IPTables Masquerading Issue

Discussion in 'Technical' started by johncongdon, Aug 2, 2011.

  1. johncongdon

    johncongdon New Member

    I have setup masquerading dozens of times with no issues.

    I have 2 linux boxes (A=Private, B=Masquerader)

    Here are the checks I have done
    A - Default gateway is B
    B - iptables is wide open with 1 postrouting statement
    iptables -t nat -A POSTROUTING -s -j SNAT --to-source PUBLIC_IP
    B - IP Forwarding is enabled.

    I can ping from A to B's private address. Cannot go past that.
    If I run iptraf on B, I can see the ping req/reply from A to another IP.

    If I ssh from A to another machine outside the firewall, I can see the connection attempt with netstat -an | grep :22 on the remote machine.

    So the connection are being transmitted out correctly, but not getting returned correctly through SNAT. Any ideas?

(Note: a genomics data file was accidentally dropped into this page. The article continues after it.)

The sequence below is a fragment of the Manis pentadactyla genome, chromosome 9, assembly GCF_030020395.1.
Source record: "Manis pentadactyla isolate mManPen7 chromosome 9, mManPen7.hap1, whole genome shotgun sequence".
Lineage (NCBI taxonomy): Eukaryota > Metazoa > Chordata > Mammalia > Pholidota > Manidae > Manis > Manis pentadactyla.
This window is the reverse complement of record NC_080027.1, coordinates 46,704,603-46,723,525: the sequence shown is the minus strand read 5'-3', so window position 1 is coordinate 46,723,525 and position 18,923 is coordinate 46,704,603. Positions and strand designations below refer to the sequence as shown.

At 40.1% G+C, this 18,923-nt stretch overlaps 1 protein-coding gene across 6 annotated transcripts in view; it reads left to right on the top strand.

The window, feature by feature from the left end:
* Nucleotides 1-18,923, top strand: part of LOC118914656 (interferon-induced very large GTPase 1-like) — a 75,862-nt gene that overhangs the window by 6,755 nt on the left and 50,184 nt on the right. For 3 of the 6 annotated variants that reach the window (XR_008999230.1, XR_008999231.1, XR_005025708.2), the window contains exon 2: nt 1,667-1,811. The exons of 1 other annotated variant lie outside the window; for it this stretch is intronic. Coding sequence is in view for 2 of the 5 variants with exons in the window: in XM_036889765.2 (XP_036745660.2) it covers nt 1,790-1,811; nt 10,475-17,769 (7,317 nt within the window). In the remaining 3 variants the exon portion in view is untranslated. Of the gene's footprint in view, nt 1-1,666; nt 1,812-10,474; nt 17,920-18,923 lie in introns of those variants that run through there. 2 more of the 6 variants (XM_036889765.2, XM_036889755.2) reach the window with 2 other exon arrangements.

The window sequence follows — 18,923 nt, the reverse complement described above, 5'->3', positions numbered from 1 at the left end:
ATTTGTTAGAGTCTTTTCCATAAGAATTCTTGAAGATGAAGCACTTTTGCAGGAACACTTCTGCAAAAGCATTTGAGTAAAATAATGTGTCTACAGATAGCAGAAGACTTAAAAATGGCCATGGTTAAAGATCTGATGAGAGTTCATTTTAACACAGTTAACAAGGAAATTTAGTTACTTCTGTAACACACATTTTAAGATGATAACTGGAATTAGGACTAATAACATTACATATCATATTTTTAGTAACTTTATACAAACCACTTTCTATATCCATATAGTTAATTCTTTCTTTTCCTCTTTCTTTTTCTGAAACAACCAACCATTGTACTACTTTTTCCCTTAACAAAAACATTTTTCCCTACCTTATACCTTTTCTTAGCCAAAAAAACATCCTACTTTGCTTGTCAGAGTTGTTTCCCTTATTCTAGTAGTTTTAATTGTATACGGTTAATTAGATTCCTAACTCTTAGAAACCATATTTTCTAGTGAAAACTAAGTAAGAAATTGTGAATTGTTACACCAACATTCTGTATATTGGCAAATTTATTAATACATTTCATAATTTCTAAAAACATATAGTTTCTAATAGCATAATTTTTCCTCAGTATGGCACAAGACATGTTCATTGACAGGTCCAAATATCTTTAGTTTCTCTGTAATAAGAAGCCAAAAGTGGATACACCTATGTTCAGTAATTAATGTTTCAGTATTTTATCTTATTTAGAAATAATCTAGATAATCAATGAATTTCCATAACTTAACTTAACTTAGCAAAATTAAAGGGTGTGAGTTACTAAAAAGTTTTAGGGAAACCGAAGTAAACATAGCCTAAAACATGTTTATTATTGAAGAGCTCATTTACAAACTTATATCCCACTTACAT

2. Mark_NL

    Mark_NL New Member

    why do you SNAT?

    for a simple and fast gateway you should do this:

    set net.ipv4.ip_forward to 1 (/etc/sysctl.conf, then run: sysctl -p)
    iptables -t nat -I POSTROUTING -o eth0 -j MASQUERADE

    eth0 being your external interface (wan connection).

    That's it.
  3. johncongdon

    johncongdon New Member

    I have done that as well. Both give me the same results. The SNAT was a last attempt and something that I read was "more secure" than just masquerade.

    Either way, the end result was the same :(
  4. Mark_NL

    Mark_NL New Member

    If my solution doesn't work, then there is something you haven't told us about your setup.

    A -> B -> C

    you're able to ping C unless "C" is dropping stuff

    A: ping c
    B: tcpdump -i eth0 icmp
    C: tcpdump -i eth0 icmp

    now see what packets go back and forth on B and C
  5. johncongdon

    johncongdon New Member

    I wish I was not telling you something. That's why I tried to be very specific in my setup and testing that I have done. I have setup simple masquerading before, should not be this difficult. I also made sure selinux was off, in case that was the issue. I can ping from A to the private side of B, so ping is not being blocked on A.